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- 5675 Venture Drive
- Nationwide Children's Hospital
I typically start with the sounds and syllable shapes that are already in a child's inventory and come up with a small set of target words (often high frequency words). I use stimulability testing to continue to add to that initial set of targets and move from single words to increasingly complex speech movements. My strategies and techniques differ based on the severity of the child. I see a range of non-verbal to highly verbal but unintelligible kids. I use a combination of Strand's DTTC, Kaufman word approximations, and Hammer's multi-sensory approach (i.e. touch cues, sign language, visual cues). I make sure to get in mass/blocked practice and move to random practice as soon as possible in order to promote motor learning. In addition, I work on varying prosody early in treatment. I listen to what and who my kids talk about and often choose targets based on their interests and motivations. For my kids who are very young and minimally verbal, my approach is a combination of Cari Ebert's 10 goals and Laura Mize's steps to building verbal imitation skills.
I have participated and raised money for the CAS walk for several years. I am one of four "go-to" speech pathologists at NCH regarding CAS. I often seek out information from other area SLPs as well as experts around the country via email. I act as a resource for families to get connected with the CAS parents support group and encourage involvement in the walk. I attended the 2016 National Conference on CAS and wrote a letter of recommendation for a mother of two children with CAS to obtain a scholarship in order to attend the National Conference in 2018. I further my education each year with online webinars from the Apraxia Kids website and other CEU opportunities.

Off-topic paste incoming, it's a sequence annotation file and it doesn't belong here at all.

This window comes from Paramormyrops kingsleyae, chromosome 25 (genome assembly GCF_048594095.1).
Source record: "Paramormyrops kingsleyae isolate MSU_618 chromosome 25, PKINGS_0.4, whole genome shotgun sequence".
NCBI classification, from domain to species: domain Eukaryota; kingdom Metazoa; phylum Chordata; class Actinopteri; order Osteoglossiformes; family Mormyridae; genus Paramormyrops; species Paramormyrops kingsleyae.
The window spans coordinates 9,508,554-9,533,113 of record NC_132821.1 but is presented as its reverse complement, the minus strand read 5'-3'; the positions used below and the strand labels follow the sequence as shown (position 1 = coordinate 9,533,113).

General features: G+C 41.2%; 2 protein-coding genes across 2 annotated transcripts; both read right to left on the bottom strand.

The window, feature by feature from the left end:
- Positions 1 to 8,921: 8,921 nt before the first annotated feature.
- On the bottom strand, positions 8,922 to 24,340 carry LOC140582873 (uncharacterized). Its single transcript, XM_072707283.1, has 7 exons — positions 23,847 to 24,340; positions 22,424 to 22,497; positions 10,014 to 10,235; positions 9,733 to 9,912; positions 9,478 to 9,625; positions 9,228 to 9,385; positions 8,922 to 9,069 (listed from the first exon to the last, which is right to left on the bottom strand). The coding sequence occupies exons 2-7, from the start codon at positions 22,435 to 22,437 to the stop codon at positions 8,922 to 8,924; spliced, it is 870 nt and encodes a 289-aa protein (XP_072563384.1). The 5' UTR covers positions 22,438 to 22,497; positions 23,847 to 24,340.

I like to have parents in the room for therapy. For cases when this is not possible, I leave time at the end of each session to go over what we did in therapy. Parents are always aware of our targets. I never send home a target word for home practice unless it is a successful word in therapy/in the treatment room, given no to minimal cues. I teach parents exactly how I cue- what I say exactly or what gesture or mouth posture I use. I explain to parents what to listen for - in other words, what the child is saying or doing wrong. For many kids who are initially starting therapy, parents and I collaborate to come up with a core vocabulary book. I tell parents what their child's best production/approximation is and make sure they understand the expectation. I explain how expectations change as the child's productions improve and how our specific cueing strategies change and fade over time.
For more established patients, I have a large inventory of documents containing a single picture, 10-12 times on a page. I tell parents to practice just the one target on the page- for example a picture of a "home" in order to get repeated trials. If there is a target word mastered in the therapy at random practice, I tell parents to ask them a question to elicit the target word as a response, at home, in the car, on a walk, or at the store, at random. I teach parents how to read to their child with CAS. I teach them simplify the text rather than reading all the words in order to practice just 1, maybe 2 targets at a time initially. I ask parents to provide me with a list of 10 words that are high frequency and motivating to the child. I often present this as listing their child's favorite things. This information provides me with possible targets that I compare to the child's sound inventory and word shapes. From a combination of these 2 things, I am able to come up with stimulus words.
I use and teach basic sign language with kids who are learning to speak. Often if they are initially non-verbal or minimally verbal, those signs remain useful once more verbal language emerges. I use sign language as a prompt for verbal communication and fade it as the child is ready. I have found this strategy to be immensely effective in eliciting verbal speech.
If I suspect high tech AAC needs, I refer to colleagues that have extensive training in high tech AAC.